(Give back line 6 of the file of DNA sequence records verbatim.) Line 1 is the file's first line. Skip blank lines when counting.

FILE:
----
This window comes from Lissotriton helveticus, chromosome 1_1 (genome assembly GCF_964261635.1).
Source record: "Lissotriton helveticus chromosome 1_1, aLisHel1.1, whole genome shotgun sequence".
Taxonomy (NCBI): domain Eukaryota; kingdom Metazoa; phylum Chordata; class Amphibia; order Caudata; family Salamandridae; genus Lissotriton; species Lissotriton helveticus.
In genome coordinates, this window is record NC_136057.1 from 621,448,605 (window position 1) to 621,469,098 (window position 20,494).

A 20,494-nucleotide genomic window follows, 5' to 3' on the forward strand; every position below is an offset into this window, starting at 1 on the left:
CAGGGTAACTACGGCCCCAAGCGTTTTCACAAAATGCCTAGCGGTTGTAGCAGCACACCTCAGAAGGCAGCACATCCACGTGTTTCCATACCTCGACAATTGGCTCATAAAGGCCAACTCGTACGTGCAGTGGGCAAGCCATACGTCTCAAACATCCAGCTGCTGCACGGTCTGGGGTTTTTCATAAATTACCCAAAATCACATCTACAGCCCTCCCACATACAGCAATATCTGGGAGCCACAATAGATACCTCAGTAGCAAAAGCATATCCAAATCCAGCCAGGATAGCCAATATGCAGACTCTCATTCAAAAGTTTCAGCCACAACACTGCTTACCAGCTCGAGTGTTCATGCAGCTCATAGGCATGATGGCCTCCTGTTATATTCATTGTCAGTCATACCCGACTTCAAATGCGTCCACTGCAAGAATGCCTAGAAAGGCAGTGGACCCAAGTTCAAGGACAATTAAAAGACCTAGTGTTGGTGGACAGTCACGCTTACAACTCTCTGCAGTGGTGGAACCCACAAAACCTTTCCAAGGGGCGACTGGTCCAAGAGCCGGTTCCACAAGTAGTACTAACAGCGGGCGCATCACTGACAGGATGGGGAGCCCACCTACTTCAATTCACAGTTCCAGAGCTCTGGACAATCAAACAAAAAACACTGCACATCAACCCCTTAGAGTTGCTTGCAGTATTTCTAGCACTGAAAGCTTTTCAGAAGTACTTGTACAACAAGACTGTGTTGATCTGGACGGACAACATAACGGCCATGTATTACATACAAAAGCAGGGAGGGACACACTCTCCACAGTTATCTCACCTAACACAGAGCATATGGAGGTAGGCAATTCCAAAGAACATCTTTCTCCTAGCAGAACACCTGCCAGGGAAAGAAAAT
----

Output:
CAGGGTAACTACGGCCCCAAGCGTTTTCACAAAATGCCTAGCGGTTGTAGCAGCACACCTCAGAAGGCAGCACATCCACGTGTTTCCATACCTCGACAATTGGCTCATAAAGGCCAACTCGTACGTGCAGTGGGCAAGCCATACGTCTCAAACATCCAGCTGCTGCACGGTCTGGGGTTTTTCATAAATTACCCAAAATCACATCTACAGCCCTCCCACATACAGCAATATCTGGGAGCCACAATAGATACCTCAGTAGCAAAAGCATATCCAAATCCAGCCAGGATAGCCAATATGCAGACTCTCATTCAAAAGTTTCAGCCACAACACTGCTTACCAGCTCGAGTGTTCATGCAGCTCATAGGCATGATGGCCTCCTGTTATATTCATTGTCAGTCATACCCGACTTCAAATGCGTCCACTGCAAGAATGCCTAGAAAGGCAGTGGACCCAAGTTCAAGGACAATTAAAAGACCTAGTGTTGGTGGACAGTCACGCTTACAACTCTCTGCAGTGGTGGAACCCACAAAACCTTTCCAAGGGGCGACTGGTCCAAGAGCCGGTTCCACAAGTAGTACTAACAGCGGGCGCATCACTGACAGGATGGGGAGCCCACCTACTTCAATTCACAGTTCCAGAGCTCTGGACAATCAAACAAAAAACACTGCACATCAACCCCTTAGAGTTGCTTGCAGTATTTCTAGCACTGAAAGCTTTTCAGAAGTACTTGTACAACAAGACTGTGTTGATCTGGACGGACAACATAACGGCCATGTATTACATACAAAAGCAGGGAGGGACACACTCTCCACAGTTATCTCACCTAACACAGAGCATATGGAGGTAGGCAATTCCAAAGAACATCTTTCTCCTAGCAGAACACCTGCCAGGGAAAGAAAAT